To me, the biggest change is going to happen if we start putting those types of annuities in retirement default. So, this is something that Dave and I have been working on for a while, which is trying to encourage more plan sponsors, more employers to include some base of annuity income within their target date fund so that when you get to retirement, say 30% of your savings is going to be used to fund, again, that base of income on top of Social Security. And what we know from default is and what we also know from annuity defaults looking at other countries is that once people get this, once people know that they’re going to get $15,000 every year that’s going to supplement Social Security, and 70%, they can just keep in the form of investments, they’re going to like that.
And every annuity that consumers own, whether it’s a pension or Social Security, do not ever try to take that away from them because they love their annuities. They don’t know they love their annuities because they’re not called annuities, but they are annuities. So, Social Security is an annuity. A pension is an annuity. They love this idea of knowing how much they can safely spend without running out of money. But we need to find a way to get consumers to feel more comfortable annuitizing a portion of their savings at retirement. I don’t think we’re there yet. And frankly, I don’t think the insurance industry historically, has done a good enough job of making a marketplace where consumers can feel comfortable just diving in and buying lifetime income. I think that there could be a lot of benefits.
The fact that in the rollover space, insurance companies are getting less than 1% of assets for a solution that is supposed to be the optimal way to generate retirement income, that’s really criminal. And it’s partially because of this negative perception of annuities, which is the result of historical consumer mis-selling of annuity products, oftentimes, people don’t know what they’re buying. There’s not the same level of information.
I don’t think insurance companies have collectively gotten together and standardized the way that information about these products is presented to consumers so consumers can choose the one that’s best for them. They can’t really figure out how much they’re paying. They don’t know what the prices are. That creates a market which is not ideal. And I think the insurance industry bears part of the blame for how small this market is right now. They could have been more deliberate. They could have recognized this opportunity to really provide value to consumers and instead really focus on the short term.
Casey Weade: Given that the insurance world isn’t there yet, the 401(k) industry isn’t there yet, and still, your choice is to work with a financial advisor to be provided these types of solutions, what can financial advisors do to better educate the consumer or the client and drive them towards a strategy that’s going to serve them best?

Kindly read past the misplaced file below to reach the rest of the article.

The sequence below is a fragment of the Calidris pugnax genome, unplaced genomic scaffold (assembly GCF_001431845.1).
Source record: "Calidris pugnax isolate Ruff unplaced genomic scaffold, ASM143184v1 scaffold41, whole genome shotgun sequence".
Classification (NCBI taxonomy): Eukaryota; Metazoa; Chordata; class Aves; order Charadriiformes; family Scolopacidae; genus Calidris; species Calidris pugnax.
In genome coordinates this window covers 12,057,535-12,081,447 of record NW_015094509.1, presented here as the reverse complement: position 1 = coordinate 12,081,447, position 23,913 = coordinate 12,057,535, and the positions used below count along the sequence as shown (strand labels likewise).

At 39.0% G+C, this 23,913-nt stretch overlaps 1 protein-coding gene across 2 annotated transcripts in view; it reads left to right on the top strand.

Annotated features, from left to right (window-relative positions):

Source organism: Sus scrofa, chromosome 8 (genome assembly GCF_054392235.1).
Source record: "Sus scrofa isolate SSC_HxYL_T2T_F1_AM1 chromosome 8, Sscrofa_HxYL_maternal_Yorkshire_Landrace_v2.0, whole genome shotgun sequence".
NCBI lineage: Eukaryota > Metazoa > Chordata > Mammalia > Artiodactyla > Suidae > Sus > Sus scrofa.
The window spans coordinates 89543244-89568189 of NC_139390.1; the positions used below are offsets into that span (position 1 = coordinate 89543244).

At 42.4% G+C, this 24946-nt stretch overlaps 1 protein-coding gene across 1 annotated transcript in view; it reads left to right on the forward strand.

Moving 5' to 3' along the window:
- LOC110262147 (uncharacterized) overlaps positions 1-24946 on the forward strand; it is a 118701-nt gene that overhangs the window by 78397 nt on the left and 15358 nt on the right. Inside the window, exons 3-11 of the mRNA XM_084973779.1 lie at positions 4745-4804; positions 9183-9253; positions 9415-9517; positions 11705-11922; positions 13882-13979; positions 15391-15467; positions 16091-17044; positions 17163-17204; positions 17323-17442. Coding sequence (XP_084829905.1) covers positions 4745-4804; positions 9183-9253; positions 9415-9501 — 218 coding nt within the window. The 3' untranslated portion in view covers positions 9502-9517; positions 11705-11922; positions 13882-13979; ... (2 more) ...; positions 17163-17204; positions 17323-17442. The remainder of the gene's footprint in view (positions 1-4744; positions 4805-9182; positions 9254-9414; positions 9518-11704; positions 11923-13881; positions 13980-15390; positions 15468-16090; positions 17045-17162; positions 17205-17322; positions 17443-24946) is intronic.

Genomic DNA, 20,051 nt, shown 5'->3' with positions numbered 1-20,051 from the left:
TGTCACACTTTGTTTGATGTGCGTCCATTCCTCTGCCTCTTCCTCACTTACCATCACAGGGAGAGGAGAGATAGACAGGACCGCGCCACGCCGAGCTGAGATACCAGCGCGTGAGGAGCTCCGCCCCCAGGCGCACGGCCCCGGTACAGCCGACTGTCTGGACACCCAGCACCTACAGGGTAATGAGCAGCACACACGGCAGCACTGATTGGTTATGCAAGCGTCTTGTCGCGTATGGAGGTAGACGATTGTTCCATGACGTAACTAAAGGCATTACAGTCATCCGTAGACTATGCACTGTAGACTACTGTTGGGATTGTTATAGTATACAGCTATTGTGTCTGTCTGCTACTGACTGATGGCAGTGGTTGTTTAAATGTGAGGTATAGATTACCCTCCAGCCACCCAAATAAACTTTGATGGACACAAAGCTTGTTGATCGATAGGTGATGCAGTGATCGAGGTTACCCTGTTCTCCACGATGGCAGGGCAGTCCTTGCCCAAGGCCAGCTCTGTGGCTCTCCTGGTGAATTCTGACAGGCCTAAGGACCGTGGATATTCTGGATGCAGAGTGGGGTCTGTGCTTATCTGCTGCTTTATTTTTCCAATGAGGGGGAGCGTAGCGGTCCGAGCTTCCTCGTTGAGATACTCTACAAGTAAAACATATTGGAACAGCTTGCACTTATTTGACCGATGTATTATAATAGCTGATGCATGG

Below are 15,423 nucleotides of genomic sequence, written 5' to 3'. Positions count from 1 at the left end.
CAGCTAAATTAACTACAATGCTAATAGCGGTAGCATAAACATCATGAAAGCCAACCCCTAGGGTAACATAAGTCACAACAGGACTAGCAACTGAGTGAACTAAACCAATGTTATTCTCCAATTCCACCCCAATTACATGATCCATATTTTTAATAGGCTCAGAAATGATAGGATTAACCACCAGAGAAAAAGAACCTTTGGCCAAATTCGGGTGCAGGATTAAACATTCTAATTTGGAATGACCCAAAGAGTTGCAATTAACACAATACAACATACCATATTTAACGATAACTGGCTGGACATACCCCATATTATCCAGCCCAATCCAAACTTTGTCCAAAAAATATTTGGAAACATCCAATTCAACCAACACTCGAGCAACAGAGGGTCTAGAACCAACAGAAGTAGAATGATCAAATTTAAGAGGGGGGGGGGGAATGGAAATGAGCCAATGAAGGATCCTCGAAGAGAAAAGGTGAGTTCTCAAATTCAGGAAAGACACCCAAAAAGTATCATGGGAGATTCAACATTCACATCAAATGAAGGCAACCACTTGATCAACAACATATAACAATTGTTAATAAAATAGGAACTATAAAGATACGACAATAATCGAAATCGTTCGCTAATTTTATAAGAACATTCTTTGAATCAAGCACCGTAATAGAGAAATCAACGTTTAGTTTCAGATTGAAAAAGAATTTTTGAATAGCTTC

Michael Finke: I’ve been a big advocate of using a goal-based strategy, so there’s really two ways of generating retirement income. One is using an account-based strategy where you just focus on investing in stocks and bonds and TIPS. Your portfolio is the focus, and then you withdraw money every year from the portfolio. That’s the traditional 4% rule methodology.
A better methodology, I think, is to begin with a discussion about spending goals and then talk about things like what investment risk means and spending flexibility, and then you develop a process for funding the most spending for each of those goals with the least amount of your savings. And that really is what annuitization is all about. It’s being able to take less of your investment portfolio to fund the same amount of spending and do it without having to worry about potentially running out. If you frame it that way, I can take less of my portfolio to fund my basic expenses goal. Then, to me, it’s an obvious choice.
But if you start framing it in terms of an investment, if you use that account-based approach and say, “Well, you got $2 million, you can take $500,000, buy yourself a lifetime income,” then you start portraying it as an investment using the account-based strategy. And then you get these questions like, “Well, what is my rate of return on that investment?” Well, that’s not the point. Your rate of return is going to be whatever the insurance company assumes their general account is going to grow to the average longevity. So, your rate of return is never going to be higher than what you’d get from a portfolio of bonds to the average expected longevity. That’s not the point.
The point is that you can cover your spending goal with less of your savings through the use of an annuity. That’s why a goal-based approach is so much more effective at portraying the benefit of annuities. I still see that many advisors have this account-based approach, and it’s hard for a consumer to wrap their brain around why they would ever buy an annuity if you are using that account-based approach. It’s still focused on accumulation.
Casey Weade: I mean, just with what you said there, there’s some that are having a tough time with that, I’m sure. Well, if I would make more, if I allocated the bonds, then if I put it in annuity, then how could the annuity provide me more income?
Michael Finke: Right. So, that’s the birthday cake problem. So, the birthday cake problem, you haven’t heard that story?
Casey Weade: Go ahead. I know everybody hasn’t.
Michael Finke: So, imagine that your spouse calls you up and says it’s your son’s birthday. There’s a birthday cake on the counter. There’s going to be somewhere between 5 and 40 kids that are going to show up for the birthday party and they’re going to show up one at a time. And you have to decide how big of a slice of the cake to cut for each kid as they walk through the door. So, you have a birthday cake. On average, there’s going to be 20 kids coming through the door. And you have to figure out how big of a slice to cut for that first kid.